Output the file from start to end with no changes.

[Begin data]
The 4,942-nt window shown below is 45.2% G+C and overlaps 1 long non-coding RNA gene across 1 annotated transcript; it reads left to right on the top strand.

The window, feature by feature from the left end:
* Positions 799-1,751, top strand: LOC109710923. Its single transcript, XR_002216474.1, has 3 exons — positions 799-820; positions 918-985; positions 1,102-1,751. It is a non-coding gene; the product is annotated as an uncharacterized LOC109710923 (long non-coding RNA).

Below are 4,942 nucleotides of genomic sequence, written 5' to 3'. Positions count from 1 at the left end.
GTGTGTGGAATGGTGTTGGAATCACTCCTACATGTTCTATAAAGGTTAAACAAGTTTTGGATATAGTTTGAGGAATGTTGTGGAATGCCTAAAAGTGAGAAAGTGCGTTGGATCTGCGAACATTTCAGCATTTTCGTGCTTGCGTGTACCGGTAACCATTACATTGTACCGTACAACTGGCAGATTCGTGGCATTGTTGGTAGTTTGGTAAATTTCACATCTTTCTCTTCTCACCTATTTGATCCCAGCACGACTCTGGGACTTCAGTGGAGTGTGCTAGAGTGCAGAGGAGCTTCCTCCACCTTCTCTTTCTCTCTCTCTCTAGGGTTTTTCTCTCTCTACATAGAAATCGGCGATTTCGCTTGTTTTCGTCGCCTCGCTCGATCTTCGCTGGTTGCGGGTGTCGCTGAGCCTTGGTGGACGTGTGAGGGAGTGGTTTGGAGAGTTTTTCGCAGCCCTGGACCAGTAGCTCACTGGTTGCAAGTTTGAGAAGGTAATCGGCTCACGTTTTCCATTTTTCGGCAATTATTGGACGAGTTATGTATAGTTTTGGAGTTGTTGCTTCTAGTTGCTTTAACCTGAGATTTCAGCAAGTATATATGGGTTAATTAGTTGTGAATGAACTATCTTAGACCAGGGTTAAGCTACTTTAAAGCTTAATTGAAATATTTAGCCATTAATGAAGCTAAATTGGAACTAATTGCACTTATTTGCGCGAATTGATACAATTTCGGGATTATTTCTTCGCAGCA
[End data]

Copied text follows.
The 4,942-nt window shown below is 45.2% G+C and overlaps 1 long non-coding RNA gene across 1 annotated transcript; it reads left to right on the top strand.

The window, feature by feature from the left end:
* Positions 799-1,751, top strand: LOC109710923. Its single transcript, XR_002216474.1, has 3 exons — positions 799-820; positions 918-985; positions 1,102-1,751. It is a non-coding gene; the product is annotated as an uncharacterized LOC109710923 (long non-coding RNA).

Below are 4,942 nucleotides of genomic sequence, written 5' to 3'. Positions count from 1 at the left end.
GTGTGTGGAATGGTGTTGGAATCACTCCTACATGTTCTATAAAGGTTAAACAAGTTTTGGATATAGTTTGAGGAATGTTGTGGAATGCCTAAAAGTGAGAAAGTGCGTTGGATCTGCGAACATTTCAGCATTTTCGTGCTTGCGTGTACCGGTAACCATTACATTGTACCGTACAACTGGCAGATTCGTGGCATTGTTGGTAGTTTGGTAAATTTCACATCTTTCTCTTCTCACCTATTTGATCCCAGCACGACTCTGGGACTTCAGTGGAGTGTGCTAGAGTGCAGAGGAGCTTCCTCCACCTTCTCTTTCTCTCTCTCTCTAGGGTTTTTCTCTCTCTACATAGAAATCGGCGATTTCGCTTGTTTTCGTCGCCTCGCTCGATCTTCGCTGGTTGCGGGTGTCGCTGAGCCTTGGTGGACGTGTGAGGGAGTGGTTTGGAGAGTTTTTCGCAGCCCTGGACCAGTAGCTCACTGGTTGCAAGTTTGAGAAGGTAATCGGCTCACGTTTTCCATTTTTCGGCAATTATTGGACGAGTTATGTATAGTTTTGGAGTTGTTGCTTCTAGTTGCTTTAACCTGAGATTTCAGCAAGTATATATGGGTTAATTAGTTGTGAATGAACTATCTTAGACCAGGGTTAAGCTACTTTAAAGCTTAATTGAAATATTTAGCCATTAATGAAGCTAAATTGGAACTAATTGCACTTATTTGCGCGAATTGATACAATTTCGGGATTATTTCTTCGCAGCA